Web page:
Prof. MANDERIEUX identified this point as a key to our discussions. Indeed, museums need a larger public for a globalized reach and visibility, through digitalization and user creators. This means not only growing but also evolving beyond just copyright. One example is the choice of domain names to develop digital communication, as well as trademarks related to merchandising. Industrial designs likewise play an important role in the presentation of collections and in the creativity of museums, as do the creators and producers of art who are involved and are not solely bound by copyright.

Prof. MANDERIEUX continued by saying that copyright and digitalization permit immense possibilities, but present, at the same time, challenges. For example, watermarking works of art could be a way of ensuring the safe circulation of reproductions, but it can also limit it, in what the professor called the “double-sided” effect. In addition, because museums are curators/conservators, they are now caught up in the picture of the “digital rights management” option, a skill that is still struggling to be fully developed by their leaders. Museums need positive help to gain more resources, and commercial services are offered in this respect, with all the drawbacks that entail. Google permits the contents of many museums to be visible and, at the same time, may offer commercial services or arrangements out of it. Opinions on this subject remain open, but one thing is certain: the demand is strong and museums have a real need for digitalization. This brings us to the question already addressed by European legislation and Intellectual Property academics, of how Intellectual Property rights are actually controlled: Are museums actors or victims in this context? This debate is fascinating and proves, once again, that the museum is part of a global, multidisciplinary initiative intended for a broad public to fulfill its historical and social function.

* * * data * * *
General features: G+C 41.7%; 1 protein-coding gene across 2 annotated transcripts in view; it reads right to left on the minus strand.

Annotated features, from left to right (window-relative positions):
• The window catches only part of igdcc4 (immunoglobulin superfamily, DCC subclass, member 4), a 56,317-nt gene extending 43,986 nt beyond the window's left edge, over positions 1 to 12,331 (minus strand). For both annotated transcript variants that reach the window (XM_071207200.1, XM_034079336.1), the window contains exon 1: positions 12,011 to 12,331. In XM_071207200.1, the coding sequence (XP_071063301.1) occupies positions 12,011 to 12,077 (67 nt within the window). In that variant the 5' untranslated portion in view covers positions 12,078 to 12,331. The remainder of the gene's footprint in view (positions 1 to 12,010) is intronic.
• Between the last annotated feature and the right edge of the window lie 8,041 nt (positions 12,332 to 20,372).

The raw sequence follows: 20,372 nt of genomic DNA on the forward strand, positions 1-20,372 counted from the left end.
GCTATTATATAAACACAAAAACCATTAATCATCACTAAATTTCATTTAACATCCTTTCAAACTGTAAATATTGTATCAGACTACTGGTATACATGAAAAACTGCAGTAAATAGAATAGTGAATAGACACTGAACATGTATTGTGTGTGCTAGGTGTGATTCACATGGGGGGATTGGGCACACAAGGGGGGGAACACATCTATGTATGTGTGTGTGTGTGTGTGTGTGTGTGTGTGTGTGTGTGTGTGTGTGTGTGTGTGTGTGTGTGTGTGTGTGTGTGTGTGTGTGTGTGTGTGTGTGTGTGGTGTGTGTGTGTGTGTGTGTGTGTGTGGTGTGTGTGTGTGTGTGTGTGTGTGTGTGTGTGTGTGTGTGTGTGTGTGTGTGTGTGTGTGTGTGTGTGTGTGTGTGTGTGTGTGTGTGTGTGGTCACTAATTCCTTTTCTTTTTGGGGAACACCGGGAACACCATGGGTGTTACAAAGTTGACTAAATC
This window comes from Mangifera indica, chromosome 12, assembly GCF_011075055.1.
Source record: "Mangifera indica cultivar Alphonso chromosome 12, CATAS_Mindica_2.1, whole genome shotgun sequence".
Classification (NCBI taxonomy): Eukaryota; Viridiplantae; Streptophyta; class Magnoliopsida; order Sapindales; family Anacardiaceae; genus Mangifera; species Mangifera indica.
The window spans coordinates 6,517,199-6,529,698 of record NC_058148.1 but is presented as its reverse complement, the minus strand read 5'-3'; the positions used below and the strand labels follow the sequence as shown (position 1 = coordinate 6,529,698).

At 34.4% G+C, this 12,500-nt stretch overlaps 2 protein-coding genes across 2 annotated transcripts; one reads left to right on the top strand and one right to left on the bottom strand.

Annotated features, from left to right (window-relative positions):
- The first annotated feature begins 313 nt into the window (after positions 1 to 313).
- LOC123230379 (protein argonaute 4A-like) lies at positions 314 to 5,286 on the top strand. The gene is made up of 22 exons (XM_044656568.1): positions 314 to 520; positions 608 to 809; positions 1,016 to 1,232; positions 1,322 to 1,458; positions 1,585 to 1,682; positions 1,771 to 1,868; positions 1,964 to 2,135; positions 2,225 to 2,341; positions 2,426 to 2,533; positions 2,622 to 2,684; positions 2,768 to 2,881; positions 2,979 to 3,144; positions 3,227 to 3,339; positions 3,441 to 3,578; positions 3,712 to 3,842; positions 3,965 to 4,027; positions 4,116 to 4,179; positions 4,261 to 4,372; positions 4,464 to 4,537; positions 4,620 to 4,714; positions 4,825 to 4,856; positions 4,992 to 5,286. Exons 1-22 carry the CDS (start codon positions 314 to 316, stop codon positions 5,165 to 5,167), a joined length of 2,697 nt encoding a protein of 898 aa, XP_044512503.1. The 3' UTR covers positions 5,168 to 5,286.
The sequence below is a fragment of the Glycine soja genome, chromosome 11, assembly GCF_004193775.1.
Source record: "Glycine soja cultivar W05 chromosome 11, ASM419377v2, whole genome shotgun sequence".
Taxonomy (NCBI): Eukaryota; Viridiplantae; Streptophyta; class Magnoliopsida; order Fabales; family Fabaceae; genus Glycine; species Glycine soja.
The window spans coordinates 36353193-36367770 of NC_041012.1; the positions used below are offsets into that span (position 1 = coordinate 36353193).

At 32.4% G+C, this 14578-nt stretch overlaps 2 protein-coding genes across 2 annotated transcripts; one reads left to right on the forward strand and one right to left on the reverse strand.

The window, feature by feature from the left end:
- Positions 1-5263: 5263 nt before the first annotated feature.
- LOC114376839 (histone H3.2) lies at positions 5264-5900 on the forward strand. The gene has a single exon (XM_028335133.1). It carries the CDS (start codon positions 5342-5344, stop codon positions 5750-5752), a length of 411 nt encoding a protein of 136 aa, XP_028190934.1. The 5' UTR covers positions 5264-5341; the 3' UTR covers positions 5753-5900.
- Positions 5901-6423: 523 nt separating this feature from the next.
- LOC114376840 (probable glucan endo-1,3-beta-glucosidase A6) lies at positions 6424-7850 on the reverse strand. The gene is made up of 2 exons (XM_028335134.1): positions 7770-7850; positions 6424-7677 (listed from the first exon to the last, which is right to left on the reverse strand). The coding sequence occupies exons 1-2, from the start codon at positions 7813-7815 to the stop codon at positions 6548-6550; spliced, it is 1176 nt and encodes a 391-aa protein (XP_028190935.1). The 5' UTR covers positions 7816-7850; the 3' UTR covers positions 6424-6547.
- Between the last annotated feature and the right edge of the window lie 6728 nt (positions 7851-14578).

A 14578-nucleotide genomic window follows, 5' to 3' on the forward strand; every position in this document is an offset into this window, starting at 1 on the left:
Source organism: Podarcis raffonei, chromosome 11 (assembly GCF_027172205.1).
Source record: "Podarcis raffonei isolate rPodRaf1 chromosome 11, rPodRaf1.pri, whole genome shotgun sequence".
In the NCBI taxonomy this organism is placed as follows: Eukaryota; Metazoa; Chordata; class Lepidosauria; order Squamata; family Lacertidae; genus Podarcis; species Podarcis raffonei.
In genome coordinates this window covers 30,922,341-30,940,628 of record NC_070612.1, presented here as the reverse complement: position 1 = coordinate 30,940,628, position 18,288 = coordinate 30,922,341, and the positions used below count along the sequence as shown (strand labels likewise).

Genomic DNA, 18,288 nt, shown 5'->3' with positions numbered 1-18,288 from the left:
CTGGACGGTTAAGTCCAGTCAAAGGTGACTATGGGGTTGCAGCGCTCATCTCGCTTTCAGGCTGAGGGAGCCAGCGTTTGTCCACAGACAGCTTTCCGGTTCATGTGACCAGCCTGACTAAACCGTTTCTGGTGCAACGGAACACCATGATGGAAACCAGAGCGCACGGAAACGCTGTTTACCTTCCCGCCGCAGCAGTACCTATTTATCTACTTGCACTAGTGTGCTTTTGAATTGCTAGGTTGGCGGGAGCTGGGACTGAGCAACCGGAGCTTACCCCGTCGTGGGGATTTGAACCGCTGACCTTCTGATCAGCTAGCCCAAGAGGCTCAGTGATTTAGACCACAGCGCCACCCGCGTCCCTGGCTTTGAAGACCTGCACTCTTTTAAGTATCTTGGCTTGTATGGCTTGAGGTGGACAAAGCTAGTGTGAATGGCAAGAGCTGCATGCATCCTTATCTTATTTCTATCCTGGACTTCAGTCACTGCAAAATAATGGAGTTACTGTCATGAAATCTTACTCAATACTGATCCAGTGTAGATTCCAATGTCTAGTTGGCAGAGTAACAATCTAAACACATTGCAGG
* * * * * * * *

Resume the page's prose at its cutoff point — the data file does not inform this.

Dr. WENNERSTEN agreed and mentioned the digitalization within museums when visitors are taking their own pictures. If this work has fallen in the public domain, article 14 of Directive (EU) 2019/790 may legally authorize its reproduction when it is not original.

4. In this context, how can museums prevent visitors from taking a picture inside their premises?

Prof. BERGEL further elaborated that speaking about the case of Museo del Prado, or any other old master museums, mostly all their collections have copyrights expired and photographs should in theory be allowed inside their premises. Works of art fallen in the public domain cannot be protected under Intellectual Property rights or any related rights and therefore reproduction cannot be limited under these grounds. It is again the topic of the aforementioned article 14 of Directive (EU) 2019/790 on copyright and related rights in the Digital Single Market which stated that once the term of protection of a work of visual art has expired, any material resulting from an act of reproduction shall not be subject to copyright or related rights unless the material resulting from the active reproduction is original (the author’s own intellectual creation).